Time Capsules – According to my observations, I noticed that people really value the positive emotional impact of being able to store and retrieve memories.
Like a “Messenger for caregiving”, people could create or join communities to keep connected and updated with each other.
- Social feed
A space to share moments, thoughts, experiences, and resources with everyone in a community.
2. Low and mid-fidelity prototyping
Is the interface usable? For this phase, I wanted to make sure the interface and functions were clear and intuitive to use, and that people still saw value after experiencing the flows first hand. I conducted 12 user tests with caregivers and care recipients, and used my learnings to guide my iterations:
- Daily check-ins and affirmations were fundamental, they could lower guilt and shame.
- (I had to distinguish the functionality between daily check-ins and combine the two flows for a smoother experience)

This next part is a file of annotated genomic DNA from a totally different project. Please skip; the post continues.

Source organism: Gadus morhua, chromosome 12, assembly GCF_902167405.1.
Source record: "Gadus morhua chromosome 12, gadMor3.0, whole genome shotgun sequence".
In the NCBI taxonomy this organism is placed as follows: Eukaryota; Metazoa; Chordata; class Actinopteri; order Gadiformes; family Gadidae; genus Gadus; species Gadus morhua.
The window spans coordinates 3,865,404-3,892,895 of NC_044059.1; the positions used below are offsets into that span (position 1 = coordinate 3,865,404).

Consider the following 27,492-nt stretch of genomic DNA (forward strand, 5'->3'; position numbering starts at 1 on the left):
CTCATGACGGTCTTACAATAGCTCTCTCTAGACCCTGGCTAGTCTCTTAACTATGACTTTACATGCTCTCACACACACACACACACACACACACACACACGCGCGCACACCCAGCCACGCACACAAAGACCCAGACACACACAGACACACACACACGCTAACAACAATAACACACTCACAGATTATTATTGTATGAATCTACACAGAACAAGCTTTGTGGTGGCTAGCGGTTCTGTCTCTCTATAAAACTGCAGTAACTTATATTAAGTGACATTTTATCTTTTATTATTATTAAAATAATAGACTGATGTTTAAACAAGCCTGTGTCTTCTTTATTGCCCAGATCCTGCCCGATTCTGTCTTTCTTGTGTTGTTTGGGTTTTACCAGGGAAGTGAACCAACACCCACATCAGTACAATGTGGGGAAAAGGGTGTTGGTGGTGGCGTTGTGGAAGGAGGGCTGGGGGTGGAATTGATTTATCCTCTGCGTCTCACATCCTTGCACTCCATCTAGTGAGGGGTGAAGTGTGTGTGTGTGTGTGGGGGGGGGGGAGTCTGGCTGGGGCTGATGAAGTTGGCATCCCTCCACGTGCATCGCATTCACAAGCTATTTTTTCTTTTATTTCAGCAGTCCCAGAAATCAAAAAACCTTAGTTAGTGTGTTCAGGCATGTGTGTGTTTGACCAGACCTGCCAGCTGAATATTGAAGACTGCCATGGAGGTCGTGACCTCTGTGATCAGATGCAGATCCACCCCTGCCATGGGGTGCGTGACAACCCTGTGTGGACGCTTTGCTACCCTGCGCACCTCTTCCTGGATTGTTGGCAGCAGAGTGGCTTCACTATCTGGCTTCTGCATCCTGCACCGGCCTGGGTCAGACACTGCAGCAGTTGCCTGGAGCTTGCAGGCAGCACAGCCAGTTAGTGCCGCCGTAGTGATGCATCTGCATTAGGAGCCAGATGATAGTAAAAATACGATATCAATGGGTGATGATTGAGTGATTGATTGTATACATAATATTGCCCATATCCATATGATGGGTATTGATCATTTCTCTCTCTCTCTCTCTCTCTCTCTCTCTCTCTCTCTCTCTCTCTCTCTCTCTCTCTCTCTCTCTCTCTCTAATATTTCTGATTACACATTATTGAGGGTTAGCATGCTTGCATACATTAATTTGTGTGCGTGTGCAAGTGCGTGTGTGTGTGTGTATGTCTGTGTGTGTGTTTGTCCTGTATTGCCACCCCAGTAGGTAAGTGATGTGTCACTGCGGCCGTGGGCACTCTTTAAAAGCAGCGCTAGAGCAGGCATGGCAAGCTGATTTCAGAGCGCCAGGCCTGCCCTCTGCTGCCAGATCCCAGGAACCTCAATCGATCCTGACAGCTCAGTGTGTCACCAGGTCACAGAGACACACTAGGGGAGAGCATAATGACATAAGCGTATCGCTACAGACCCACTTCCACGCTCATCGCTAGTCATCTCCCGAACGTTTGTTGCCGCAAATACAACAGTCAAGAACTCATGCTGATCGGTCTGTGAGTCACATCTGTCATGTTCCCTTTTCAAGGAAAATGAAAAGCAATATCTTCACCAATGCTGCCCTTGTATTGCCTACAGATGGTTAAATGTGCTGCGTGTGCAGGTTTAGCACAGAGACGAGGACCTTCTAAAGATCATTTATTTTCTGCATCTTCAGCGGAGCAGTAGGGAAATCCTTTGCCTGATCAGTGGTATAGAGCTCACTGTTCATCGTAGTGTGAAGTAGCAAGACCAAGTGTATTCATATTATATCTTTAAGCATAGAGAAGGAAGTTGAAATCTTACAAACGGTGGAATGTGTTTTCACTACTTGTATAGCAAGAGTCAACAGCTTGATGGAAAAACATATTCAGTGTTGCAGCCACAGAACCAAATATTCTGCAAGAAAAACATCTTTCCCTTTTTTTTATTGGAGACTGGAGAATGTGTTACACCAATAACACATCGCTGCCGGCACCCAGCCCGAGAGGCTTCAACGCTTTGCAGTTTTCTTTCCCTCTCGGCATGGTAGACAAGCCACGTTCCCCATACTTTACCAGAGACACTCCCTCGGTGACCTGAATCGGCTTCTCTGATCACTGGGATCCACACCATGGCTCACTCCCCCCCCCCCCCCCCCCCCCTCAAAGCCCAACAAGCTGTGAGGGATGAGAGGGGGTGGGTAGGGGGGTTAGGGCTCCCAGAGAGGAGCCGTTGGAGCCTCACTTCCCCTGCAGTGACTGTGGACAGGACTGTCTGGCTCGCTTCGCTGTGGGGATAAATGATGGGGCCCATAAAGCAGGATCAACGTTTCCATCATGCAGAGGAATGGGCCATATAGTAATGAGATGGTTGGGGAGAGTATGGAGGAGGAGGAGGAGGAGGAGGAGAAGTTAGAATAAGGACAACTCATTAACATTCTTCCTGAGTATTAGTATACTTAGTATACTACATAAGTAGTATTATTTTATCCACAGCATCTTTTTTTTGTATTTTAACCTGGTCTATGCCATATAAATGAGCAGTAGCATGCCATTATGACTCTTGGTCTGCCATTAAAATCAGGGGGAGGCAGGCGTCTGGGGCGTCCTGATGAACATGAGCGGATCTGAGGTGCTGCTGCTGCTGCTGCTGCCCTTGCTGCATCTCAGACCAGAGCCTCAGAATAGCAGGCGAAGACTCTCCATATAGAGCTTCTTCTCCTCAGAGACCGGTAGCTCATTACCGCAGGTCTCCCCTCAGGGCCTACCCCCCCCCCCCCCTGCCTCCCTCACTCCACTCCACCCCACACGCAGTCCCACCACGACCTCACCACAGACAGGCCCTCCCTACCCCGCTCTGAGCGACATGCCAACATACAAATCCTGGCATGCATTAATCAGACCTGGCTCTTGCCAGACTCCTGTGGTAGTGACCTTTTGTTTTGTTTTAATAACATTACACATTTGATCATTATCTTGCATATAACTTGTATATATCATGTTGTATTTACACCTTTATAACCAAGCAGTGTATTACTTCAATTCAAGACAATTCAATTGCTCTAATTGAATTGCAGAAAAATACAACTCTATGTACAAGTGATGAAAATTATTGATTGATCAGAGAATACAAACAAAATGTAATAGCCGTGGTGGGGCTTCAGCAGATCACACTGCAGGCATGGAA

- Time capsules would help people see and accept the progression of their loved ones and their situation.
- People appreciated that different chat topics were focused and lightweight, unlike online forums.
- People valued that they could find and connect with others in a similar situation.
- Social feed resources – people found the feed redundant but saw value in the resources aspect of the feed, so I decided to dedicate this section solely to resources.
- Resource flow – I reduced the number of choices for interests to create a smoother flow. Also added “who are you caring for?” question – every relationship dynamic is different (e.g. caring for a parent v.s. a spouse v.s. a sibling)
- People wanted transparency, especially because seniors are frequently targeted for scams – where are these resources from? I added a hover feature for the articles that provide details of the source.
3. High fidelity prototyping + branding
Do the flows make sense? For this phase, I tested with 5 participants to move toward my final version. Alongside iterating the features and flows, I worked on branding and visual design.